Cardinal Burke on the Relatio

Raymond Cardinal Burke


Raymond Cardinal Burke is one of many clerics speaking out against the Relatio, go here to read all about it, at the Synod on the Family:


Cardinal Burke responded late yesterday to questions from Carl E. Olson, editor of Catholic World Report, about his concerns, his view of the mid-term report, and why he thinks a statement from Pope Francis is “long overdue”.

CWR: In what way is information about what is happening in the Synod being either manipulated or only partially reported and made public?

Cardinal Burke: The interventions of the individual Synod Fathers are not made available to the public, as has been the case in the past. All of the information regarding the Synod is controlled by the General Secretariat of the Synod which clearly has favored from the beginning the positions expressed in the Relatio post disceptationem of yesterday morning.

While the individual interventions of the Synod Fathers are not published, yesterday’s Relatio, which is merely a discussion document, was published immediately and, I am told, even broadcast live. You do not have to be a rocket scientist to see the approach at work, which is certainly not of the Church.
CWR: How is that reflected in the Synod’s midterm document, released yesterday, which is being criticised by many for its appeal to a so-called “law of graduality”?

Cardinal Burke: While the document in question (Relatio post disceptationem) purports to report only the discussion which took place among the Synod Fathers, it, in fact, advances positions which many Synod Fathers do not accept and, I would say, as faithful shepherds of the flock cannot accept. Clearly, the response to the document in the discussion which immediately followed its presentation manifested that a great number of the Synod Fathers found it objectionable.

The document lacks a solid foundation in the Sacred Scriptures and the Magisterium. In a matter on which the Church has a very rich and clear teaching, it gives the impression of inventing a totally new, what one Synod Father called “revolutionary”, teaching on marriage and the family. It invokes repeatedly and in a confused manner principles which are not defined, for example, the law of graduality.
CWR: How important is it, do you think, that Pope Francis make a statement soon in order to address the growing sense—among many in the media and in the pews—that the Church is on the cusp of changing her teaching on various essential points regarding marriage, “remarriage,” reception of Communion, and even the place of “unions” among homosexuals?

Cardinal Burke: In my judgment, such a statement is long overdue. The debate on these questions has been going forward now for almost nine months, especially in the secular media but also through the speeches and interviews of Cardinal Walter Kasper and others who support his position.

The faithful and their good shepherds are looking to the Vicar of Christ for the confirmation of the Catholic faith and practice regarding marriage which is the first cell of the life of the Church.

Go here to Catholic World Report to read the rest.  Now I am confused.  Mark Shea tells us that all is well.  A Prince of the Church tells us that is not the case.  Who to believe, who to believe.

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  1. “Hmmm, seems to me that Cardinal Burke is increasingly looking like Thomas More and Francis like Henry VIII.”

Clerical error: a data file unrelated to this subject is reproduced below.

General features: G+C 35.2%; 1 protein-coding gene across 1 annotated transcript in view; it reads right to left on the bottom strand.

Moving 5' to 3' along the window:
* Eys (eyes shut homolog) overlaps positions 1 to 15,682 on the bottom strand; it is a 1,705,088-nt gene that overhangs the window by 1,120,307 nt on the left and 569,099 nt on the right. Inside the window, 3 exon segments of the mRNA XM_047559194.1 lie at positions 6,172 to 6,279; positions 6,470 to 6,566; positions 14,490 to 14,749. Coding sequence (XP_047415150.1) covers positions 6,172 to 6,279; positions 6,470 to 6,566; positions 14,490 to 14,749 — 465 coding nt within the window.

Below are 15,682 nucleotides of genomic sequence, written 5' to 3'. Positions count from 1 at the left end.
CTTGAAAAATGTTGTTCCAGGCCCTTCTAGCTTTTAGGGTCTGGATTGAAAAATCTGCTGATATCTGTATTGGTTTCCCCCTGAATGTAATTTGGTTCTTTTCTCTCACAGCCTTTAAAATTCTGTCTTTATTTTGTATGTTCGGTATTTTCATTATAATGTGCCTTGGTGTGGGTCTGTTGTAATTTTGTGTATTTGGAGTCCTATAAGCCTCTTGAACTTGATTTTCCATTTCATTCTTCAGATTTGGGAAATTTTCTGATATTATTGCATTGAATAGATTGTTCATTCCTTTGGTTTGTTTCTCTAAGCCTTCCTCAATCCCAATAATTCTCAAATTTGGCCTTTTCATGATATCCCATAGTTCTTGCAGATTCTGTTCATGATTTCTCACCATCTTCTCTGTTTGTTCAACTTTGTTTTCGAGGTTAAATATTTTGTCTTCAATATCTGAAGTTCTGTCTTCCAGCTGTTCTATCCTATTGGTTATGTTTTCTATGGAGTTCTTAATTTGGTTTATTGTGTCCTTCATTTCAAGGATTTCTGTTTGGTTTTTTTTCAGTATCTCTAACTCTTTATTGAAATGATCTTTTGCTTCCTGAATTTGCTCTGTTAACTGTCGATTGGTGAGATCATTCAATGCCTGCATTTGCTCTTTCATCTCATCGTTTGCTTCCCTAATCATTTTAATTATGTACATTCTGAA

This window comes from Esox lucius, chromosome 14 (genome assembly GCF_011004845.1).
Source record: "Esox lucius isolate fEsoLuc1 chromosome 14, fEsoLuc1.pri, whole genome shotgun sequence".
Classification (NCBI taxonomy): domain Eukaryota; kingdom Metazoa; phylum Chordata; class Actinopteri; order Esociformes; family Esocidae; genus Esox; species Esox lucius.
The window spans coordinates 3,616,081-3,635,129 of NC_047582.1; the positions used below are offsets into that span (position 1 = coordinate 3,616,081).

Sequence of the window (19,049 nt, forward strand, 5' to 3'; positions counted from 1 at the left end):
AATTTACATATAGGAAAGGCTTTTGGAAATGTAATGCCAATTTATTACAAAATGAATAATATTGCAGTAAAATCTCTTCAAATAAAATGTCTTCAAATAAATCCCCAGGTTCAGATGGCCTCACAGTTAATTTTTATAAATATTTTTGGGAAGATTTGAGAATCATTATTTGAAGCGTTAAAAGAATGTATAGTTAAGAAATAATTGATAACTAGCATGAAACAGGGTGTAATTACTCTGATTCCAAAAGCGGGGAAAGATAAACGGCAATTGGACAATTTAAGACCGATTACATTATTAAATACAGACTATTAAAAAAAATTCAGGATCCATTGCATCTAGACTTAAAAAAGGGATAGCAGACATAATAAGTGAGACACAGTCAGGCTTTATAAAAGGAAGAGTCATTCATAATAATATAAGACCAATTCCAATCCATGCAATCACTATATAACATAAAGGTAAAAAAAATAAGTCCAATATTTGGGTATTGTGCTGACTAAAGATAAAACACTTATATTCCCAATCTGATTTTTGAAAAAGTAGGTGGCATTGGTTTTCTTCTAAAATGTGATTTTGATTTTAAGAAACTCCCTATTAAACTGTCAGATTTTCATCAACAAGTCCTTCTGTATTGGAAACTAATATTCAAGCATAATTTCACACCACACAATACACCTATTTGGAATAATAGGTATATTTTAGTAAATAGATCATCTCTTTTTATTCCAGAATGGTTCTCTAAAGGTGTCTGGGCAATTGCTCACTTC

With certain Catholic bloggers playing the role of Cromwell?

  2. “Freedom is just another word for nothing left to loose.” Thank you Pope Francis for freeing the “Good” Cardinal.

  3. …Or perhaps Cardinal Burke is St. Athanasius and Pope Francis is Constantius II.
    This Pope pays lip service to collegiality whilst ham-handedly manipulating the
    synod to achieve his predetermined end. What is going on in Rome looks to be
    kabuki theater designed to put a veneer of respectability on something Francis
    decided for long ago. The Pope is the supreme legislator of the Church, and
    could simply issue whatever ukase he wished on his own authority. Instead,
    he’s orchestrating a politburo meeting masquerading as a synod. It’s deeply
    cynical and manipulative.
    When this Pope was first elected, I was shocked by the negative reactions to him
    I read in blogs like Rorate Caeli. I remember arguing that those people
    were mistaken, that they were unreasonable and rushing to judgement. To
    those people who called him out from the get go, I’d like to say that they were
    right and I was wrong– he is as bad as all that.
    It makes me queasy to think of a Pope as some sort of Uriah Heep, constantly
    announcing how ” ‘umble” he is while going about an underhanded agenda.
    To my surprise and shame, I find myself praying not for his intentions, but
    that God will either change his heart– or still it.

  4. “With certain Catholic bloggers playing the role of Cromwell?”
    I’m going to go out on a limb and say that, sometime before next year’s Ordinary Synod, some blogging luminary among the usual apologists will actually go after the “reactionary” Cardinal Burke.
    Oh, they’ll couch it in tones of “disappointment” or some such B.S., but the result will be “Why can’t Burke just shut up and get with Pope Francis’ program of ‘mercy’?”

  5. Yes that “reactionary” Burke is already called a “hardliner”. Anybody who is just a regular Catholic is now a hardliner.
    Who really thinks encouraging people in a lifestyle deadly to their body and soul is a “more merciful approach”? ???

  6. Barbara, you are so right. We know who the author of this type of confusion is. It just that Catholics have been brainwashed to think that he does not exist.

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